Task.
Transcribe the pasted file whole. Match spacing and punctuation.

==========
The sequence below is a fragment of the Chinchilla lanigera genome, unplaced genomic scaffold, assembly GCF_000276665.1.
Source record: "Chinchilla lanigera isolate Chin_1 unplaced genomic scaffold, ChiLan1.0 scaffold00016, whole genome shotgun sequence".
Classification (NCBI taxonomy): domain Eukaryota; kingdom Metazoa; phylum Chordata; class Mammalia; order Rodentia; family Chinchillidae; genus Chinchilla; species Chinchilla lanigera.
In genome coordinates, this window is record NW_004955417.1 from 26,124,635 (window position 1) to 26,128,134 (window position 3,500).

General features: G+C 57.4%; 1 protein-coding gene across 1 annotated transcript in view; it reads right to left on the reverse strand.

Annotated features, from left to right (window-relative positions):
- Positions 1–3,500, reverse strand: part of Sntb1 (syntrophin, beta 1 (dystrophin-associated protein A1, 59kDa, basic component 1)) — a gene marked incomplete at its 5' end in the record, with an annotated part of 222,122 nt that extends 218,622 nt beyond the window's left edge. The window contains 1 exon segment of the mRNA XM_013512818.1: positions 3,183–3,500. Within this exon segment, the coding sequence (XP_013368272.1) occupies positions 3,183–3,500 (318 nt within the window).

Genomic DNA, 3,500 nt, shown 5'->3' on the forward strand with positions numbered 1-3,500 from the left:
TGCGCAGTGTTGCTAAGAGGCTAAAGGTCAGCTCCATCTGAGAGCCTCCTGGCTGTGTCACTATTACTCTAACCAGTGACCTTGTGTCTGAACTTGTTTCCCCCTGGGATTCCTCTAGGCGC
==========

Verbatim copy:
The sequence below is a fragment of the Chinchilla lanigera genome, unplaced genomic scaffold, assembly GCF_000276665.1.
Source record: "Chinchilla lanigera isolate Chin_1 unplaced genomic scaffold, ChiLan1.0 scaffold00016, whole genome shotgun sequence".
Classification (NCBI taxonomy): domain Eukaryota; kingdom Metazoa; phylum Chordata; class Mammalia; order Rodentia; family Chinchillidae; genus Chinchilla; species Chinchilla lanigera.
In genome coordinates, this window is record NW_004955417.1 from 26,124,635 (window position 1) to 26,128,134 (window position 3,500).

General features: G+C 57.4%; 1 protein-coding gene across 1 annotated transcript in view; it reads right to left on the reverse strand.

Annotated features, from left to right (window-relative positions):
- Positions 1–3,500, reverse strand: part of Sntb1 (syntrophin, beta 1 (dystrophin-associated protein A1, 59kDa, basic component 1)) — a gene marked incomplete at its 5' end in the record, with an annotated part of 222,122 nt that extends 218,622 nt beyond the window's left edge. The window contains 1 exon segment of the mRNA XM_013512818.1: positions 3,183–3,500. Within this exon segment, the coding sequence (XP_013368272.1) occupies positions 3,183–3,500 (318 nt within the window).

Genomic DNA, 3,500 nt, shown 5'->3' on the forward strand with positions numbered 1-3,500 from the left:
TGCGCAGTGTTGCTAAGAGGCTAAAGGTCAGCTCCATCTGAGAGCCTCCTGGCTGTGTCACTATTACTCTAACCAGTGACCTTGTGTCTGAACTTGTTTCCCCCTGGGATTCCTCTAGGCGC